My Thoughts on Technology and Jamaica: McMaster's Origins Institute Rene Heller and Ralph Pudritz on Gas Giant Exomoons with life

Saturday, June 20, 2015

McMaster's Origins Institute Rene Heller and Ralph Pudritz on Gas Giant Exomoons with life

“We could be just a few decades from proving if there is life elsewhere. For all this time, we have been looking on other planets, when the answer could be on a moon”

Post­doctoral fellow at McMaster's Origins Institute Rene Heller commenting on the possibility of life on exomoons as explained in their pair of papers published in two (2) separate journals, Astronomy & Astrophysics and Astrophysical

Is there life on other planets?

Probably not, as many of the planets found so far are Gas Giants, such as GU Psc b, discovered by the University of Montreal some 115 Light Years away in the constellation Pisces as reported in my blog article entitled “University of Montreal directly images exoplanet GU Psc b using Infrared - 100 Light Year Barrier no longer an issue as Infrared Tun Up”? 

But what about their moons?

This was the question that astrophysicists Rene Heller and Ralph Pudritz sought to answer with their research that suggested that some exoplanets had moons that could support life as reported in the article “Distant moons may provide evidence of life beyond Earth, researchers say”, published June 1 2015 by Wade Hemsworth, Physorg.   
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The pair, who hail from McMaster's Origins Institute, presented their research as two (2) separate papers published in two (2) separate journals, Astronomy & Astrophysics and Astrophysical, suggests that some exomoons were habitable because:

1.      The right size and hence a Earth-like gravity
2.      Possess a breathable Oxygen rich Earth-like atmosphere
3.      Orbiting a planet in the habitable zone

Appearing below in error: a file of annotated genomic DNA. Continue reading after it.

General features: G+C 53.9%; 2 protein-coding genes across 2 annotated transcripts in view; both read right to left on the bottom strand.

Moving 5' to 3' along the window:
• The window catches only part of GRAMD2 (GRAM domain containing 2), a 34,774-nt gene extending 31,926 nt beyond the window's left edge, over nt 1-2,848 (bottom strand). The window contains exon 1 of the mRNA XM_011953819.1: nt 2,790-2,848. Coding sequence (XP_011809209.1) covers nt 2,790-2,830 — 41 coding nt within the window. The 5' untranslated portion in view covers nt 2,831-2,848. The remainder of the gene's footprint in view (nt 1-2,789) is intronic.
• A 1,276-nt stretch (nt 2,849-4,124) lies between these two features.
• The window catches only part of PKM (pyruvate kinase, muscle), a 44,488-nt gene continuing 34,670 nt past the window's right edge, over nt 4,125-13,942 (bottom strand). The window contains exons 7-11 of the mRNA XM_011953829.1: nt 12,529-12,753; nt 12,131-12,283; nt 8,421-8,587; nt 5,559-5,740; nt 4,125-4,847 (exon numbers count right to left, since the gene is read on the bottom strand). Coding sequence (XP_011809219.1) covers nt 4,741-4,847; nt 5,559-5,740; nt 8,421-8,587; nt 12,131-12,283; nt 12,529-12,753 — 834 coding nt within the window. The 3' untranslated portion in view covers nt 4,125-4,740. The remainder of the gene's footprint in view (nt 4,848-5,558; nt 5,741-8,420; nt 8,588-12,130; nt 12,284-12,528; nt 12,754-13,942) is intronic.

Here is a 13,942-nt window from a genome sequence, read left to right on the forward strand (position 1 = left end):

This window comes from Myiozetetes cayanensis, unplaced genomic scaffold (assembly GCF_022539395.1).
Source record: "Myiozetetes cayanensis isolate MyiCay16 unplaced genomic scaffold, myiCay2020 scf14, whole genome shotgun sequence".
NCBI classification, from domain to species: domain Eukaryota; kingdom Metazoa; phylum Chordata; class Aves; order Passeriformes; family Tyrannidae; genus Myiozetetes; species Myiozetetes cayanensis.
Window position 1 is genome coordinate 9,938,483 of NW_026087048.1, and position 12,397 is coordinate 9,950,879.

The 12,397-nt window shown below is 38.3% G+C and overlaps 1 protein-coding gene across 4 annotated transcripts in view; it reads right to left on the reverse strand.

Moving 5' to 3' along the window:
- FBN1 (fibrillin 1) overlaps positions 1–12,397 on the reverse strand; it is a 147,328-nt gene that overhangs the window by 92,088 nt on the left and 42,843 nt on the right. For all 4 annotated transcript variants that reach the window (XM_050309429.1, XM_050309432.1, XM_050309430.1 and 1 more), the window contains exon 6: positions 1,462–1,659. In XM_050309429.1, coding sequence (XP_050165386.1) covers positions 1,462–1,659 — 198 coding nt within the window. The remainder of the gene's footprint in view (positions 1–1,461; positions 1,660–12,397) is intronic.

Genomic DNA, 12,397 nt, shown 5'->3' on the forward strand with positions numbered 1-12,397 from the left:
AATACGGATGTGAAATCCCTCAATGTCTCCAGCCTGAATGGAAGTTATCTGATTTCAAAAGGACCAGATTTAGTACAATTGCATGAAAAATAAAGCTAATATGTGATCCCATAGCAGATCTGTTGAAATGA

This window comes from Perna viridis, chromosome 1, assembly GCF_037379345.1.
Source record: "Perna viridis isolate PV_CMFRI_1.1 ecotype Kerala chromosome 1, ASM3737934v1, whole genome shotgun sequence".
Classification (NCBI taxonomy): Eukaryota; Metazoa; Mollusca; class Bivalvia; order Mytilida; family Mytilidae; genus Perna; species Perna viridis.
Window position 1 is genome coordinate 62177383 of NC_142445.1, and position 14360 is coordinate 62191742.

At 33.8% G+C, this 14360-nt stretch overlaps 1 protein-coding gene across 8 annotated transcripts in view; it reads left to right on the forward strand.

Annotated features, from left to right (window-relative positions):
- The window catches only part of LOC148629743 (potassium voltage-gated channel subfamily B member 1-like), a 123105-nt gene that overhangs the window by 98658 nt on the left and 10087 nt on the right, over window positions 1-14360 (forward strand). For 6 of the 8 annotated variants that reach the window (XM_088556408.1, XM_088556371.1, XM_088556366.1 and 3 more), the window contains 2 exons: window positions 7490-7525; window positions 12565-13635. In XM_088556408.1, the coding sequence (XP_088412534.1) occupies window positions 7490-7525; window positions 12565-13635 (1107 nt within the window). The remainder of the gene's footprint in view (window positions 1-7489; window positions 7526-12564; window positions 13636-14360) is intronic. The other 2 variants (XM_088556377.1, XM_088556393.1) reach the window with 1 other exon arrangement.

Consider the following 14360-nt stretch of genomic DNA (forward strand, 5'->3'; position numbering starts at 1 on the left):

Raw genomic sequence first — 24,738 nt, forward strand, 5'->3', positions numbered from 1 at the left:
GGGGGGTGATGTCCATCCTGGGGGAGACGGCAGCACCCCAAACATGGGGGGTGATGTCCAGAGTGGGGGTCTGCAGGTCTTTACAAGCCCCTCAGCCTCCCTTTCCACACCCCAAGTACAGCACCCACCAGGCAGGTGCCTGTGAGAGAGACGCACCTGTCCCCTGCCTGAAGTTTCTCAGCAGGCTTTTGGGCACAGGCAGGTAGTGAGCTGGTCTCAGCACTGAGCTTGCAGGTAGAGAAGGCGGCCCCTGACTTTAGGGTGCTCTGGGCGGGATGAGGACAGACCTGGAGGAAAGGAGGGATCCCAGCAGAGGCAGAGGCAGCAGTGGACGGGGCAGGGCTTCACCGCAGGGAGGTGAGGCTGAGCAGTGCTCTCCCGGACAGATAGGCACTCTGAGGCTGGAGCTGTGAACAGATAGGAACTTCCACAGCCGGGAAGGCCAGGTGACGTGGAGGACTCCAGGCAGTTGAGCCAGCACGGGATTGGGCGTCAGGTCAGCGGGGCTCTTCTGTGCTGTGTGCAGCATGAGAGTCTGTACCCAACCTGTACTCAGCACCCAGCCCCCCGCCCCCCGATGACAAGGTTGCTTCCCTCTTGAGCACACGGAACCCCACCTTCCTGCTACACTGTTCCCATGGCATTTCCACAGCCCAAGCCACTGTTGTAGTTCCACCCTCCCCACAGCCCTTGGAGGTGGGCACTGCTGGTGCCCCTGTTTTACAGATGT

4.      Surface temperature to have liquid water

Astrophysicists Rene Heller and Ralph Pudritz based their research on models of the early life of Jupiter and its system of sixteen (16) moons. They realized that based on the model, during the early years of the Solar System’s evolution, when the Sun was much hotter and the Earth had not yet become habitable, life could have flourished on these rocky moons.

As the Sun cooled, all that water may have either frozen onto the surface, such as on the Europa, one of Jupiter’s moons or sunk below the surface to form subterranean aquifers and even seas as in the case of Ganymede.

Gas Giant Exomoons might have Life – Bigger Telescopes and improved Moon-detecting algorithms needed

This idea is now being bolstered by the recent discovery of a subterranean salty sea on the moon Ganymede thanks to the research conducted by Dr Joachim Saur of the University of Cologne in Germany as reported in my blog article entitled “University of Cologne use Ganymede’s Aurora to find Underground Salty Ocean – How Lenz’s Law causes rocking Aurora from Diamagnetic Salt Water”.

Detecting exomoons is not an easy task, as already planetary scientists digging through the NASA's Kepler Space Telescope have found some 4000 exoplanets but no such exomoon. Possibly, they may exist in the data, but would require the use of more sophisticated algorithms to detect.